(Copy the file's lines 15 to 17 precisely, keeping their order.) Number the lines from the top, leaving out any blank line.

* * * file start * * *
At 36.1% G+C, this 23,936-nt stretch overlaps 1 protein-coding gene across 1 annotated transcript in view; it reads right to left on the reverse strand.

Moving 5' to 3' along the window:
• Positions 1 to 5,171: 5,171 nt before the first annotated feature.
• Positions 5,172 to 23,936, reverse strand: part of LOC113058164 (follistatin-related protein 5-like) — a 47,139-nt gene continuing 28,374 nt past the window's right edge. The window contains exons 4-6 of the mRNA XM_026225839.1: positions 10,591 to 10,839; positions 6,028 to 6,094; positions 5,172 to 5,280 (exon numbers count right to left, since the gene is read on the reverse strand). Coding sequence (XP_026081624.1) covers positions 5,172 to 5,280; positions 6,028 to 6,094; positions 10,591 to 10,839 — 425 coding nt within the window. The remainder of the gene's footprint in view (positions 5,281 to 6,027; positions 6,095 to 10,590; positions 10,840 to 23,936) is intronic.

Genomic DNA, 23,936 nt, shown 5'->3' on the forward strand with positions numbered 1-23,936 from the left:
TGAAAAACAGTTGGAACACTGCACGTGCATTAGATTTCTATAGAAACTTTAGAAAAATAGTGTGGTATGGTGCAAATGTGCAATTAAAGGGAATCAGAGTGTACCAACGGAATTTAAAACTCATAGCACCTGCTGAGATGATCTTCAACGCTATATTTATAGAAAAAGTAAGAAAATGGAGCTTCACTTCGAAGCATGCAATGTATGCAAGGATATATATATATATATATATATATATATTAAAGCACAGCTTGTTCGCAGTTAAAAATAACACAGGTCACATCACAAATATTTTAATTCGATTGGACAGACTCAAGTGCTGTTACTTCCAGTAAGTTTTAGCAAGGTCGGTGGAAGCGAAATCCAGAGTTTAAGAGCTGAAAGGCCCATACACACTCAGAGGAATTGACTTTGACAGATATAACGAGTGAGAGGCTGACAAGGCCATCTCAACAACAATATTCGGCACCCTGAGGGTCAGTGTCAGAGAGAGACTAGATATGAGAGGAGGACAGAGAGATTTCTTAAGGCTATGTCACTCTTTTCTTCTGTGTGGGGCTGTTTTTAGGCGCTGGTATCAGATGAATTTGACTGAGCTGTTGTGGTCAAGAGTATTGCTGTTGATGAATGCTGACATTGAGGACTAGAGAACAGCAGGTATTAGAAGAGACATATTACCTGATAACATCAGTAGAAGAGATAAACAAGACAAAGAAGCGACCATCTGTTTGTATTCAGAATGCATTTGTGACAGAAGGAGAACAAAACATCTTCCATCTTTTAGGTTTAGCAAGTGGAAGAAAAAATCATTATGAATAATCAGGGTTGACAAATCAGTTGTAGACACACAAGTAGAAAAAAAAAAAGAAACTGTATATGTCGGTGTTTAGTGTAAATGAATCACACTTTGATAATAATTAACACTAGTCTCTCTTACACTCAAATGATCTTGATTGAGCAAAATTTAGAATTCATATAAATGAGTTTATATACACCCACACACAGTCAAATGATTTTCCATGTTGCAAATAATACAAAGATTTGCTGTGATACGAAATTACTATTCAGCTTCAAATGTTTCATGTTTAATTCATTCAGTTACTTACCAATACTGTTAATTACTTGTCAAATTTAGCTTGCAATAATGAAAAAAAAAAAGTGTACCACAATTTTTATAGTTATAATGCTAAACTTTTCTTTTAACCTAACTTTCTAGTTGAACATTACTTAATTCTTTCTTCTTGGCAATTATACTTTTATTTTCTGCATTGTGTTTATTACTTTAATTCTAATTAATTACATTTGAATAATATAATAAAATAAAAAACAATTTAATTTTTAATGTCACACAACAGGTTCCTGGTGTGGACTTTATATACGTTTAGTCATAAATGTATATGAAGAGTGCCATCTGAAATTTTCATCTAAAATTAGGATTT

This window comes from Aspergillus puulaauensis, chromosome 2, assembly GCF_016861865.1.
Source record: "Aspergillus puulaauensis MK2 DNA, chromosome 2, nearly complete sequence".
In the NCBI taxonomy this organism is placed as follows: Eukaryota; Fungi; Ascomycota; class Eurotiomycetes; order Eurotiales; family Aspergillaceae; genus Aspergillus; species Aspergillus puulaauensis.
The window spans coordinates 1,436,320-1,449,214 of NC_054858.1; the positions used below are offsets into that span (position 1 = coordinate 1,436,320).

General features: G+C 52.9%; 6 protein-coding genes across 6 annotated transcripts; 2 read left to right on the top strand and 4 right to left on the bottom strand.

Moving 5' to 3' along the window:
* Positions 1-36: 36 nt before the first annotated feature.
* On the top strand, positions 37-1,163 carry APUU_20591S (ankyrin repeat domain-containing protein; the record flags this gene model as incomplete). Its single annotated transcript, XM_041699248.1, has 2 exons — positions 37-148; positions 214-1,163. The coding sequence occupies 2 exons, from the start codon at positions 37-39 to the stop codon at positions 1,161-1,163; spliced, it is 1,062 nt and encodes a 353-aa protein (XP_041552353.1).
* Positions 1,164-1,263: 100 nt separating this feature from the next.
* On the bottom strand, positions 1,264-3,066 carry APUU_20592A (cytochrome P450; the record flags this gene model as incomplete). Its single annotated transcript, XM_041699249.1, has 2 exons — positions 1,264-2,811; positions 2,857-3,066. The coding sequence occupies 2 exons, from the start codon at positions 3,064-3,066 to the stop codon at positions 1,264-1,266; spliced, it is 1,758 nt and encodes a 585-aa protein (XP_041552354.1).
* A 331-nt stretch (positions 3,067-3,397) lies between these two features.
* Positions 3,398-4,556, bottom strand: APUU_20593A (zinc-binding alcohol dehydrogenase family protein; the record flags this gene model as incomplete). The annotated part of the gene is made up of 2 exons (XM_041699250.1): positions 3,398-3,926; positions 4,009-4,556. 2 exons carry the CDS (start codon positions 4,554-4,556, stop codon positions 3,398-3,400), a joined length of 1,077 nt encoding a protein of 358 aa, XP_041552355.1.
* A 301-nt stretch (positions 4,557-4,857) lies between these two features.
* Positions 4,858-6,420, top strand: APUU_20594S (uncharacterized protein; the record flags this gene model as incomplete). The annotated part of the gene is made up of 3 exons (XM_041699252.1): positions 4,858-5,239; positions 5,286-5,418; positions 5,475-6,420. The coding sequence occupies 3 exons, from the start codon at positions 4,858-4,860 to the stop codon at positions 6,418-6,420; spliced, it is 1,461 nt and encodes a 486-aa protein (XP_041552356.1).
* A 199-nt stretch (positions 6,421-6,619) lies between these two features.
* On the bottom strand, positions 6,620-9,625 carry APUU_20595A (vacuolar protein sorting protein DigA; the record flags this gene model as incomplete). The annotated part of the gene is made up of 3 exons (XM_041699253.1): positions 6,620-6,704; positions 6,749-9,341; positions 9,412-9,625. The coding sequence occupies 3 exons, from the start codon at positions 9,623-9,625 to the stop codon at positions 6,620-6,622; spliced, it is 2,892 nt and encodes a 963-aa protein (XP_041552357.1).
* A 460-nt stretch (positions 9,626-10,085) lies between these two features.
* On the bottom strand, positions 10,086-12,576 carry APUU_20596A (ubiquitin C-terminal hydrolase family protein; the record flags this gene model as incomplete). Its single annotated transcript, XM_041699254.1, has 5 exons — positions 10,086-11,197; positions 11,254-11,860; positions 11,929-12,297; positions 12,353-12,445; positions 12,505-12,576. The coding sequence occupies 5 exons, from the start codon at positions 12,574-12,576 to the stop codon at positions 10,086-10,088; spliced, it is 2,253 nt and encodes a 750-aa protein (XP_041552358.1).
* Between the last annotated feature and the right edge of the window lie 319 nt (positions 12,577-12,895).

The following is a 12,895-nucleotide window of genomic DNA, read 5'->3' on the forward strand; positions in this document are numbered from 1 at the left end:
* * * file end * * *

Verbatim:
* Positions 1,164-1,263: 100 nt separating this feature from the next.
* On the bottom strand, positions 1,264-3,066 carry APUU_20592A (cytochrome P450; the record flags this gene model as incomplete). Its single annotated transcript, XM_041699249.1, has 2 exons — positions 1,264-2,811; positions 2,857-3,066. The coding sequence occupies 2 exons, from the start codon at positions 3,064-3,066 to the stop codon at positions 1,264-1,266; spliced, it is 1,758 nt and encodes a 585-aa protein (XP_041552354.1).
* A 331-nt stretch (positions 3,067-3,397) lies between these two features.